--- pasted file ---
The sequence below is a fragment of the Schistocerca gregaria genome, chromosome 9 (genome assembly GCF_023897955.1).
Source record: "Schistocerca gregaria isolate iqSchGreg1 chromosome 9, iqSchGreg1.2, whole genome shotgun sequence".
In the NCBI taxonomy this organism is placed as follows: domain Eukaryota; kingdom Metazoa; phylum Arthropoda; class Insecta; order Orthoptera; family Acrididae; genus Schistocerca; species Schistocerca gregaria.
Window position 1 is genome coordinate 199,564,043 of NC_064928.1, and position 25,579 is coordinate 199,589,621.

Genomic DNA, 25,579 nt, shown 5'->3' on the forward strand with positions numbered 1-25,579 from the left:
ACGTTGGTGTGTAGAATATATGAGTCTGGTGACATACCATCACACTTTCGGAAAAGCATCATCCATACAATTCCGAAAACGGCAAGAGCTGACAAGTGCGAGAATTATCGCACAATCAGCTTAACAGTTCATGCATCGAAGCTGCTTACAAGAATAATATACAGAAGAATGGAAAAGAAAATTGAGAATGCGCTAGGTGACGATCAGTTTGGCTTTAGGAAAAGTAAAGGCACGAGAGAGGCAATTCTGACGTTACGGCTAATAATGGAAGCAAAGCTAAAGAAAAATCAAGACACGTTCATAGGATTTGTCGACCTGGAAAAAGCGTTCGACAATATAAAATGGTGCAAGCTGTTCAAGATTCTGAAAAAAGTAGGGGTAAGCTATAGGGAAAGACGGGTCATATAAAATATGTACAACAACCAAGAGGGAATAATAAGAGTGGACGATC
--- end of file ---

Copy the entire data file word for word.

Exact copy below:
The sequence below is a fragment of the Schistocerca gregaria genome, chromosome 9 (genome assembly GCF_023897955.1).
Source record: "Schistocerca gregaria isolate iqSchGreg1 chromosome 9, iqSchGreg1.2, whole genome shotgun sequence".
In the NCBI taxonomy this organism is placed as follows: domain Eukaryota; kingdom Metazoa; phylum Arthropoda; class Insecta; order Orthoptera; family Acrididae; genus Schistocerca; species Schistocerca gregaria.
Window position 1 is genome coordinate 199,564,043 of NC_064928.1, and position 25,579 is coordinate 199,589,621.

Genomic DNA, 25,579 nt, shown 5'->3' on the forward strand with positions numbered 1-25,579 from the left:
ACGTTGGTGTGTAGAATATATGAGTCTGGTGACATACCATCACACTTTCGGAAAAGCATCATCCATACAATTCCGAAAACGGCAAGAGCTGACAAGTGCGAGAATTATCGCACAATCAGCTTAACAGTTCATGCATCGAAGCTGCTTACAAGAATAATATACAGAAGAATGGAAAAGAAAATTGAGAATGCGCTAGGTGACGATCAGTTTGGCTTTAGGAAAAGTAAAGGCACGAGAGAGGCAATTCTGACGTTACGGCTAATAATGGAAGCAAAGCTAAAGAAAAATCAAGACACGTTCATAGGATTTGTCGACCTGGAAAAAGCGTTCGACAATATAAAATGGTGCAAGCTGTTCAAGATTCTGAAAAAAGTAGGGGTAAGCTATAGGGAAAGACGGGTCATATAAAATATGTACAACAACCAAGAGGGAATAATAAGAGTGGACGATC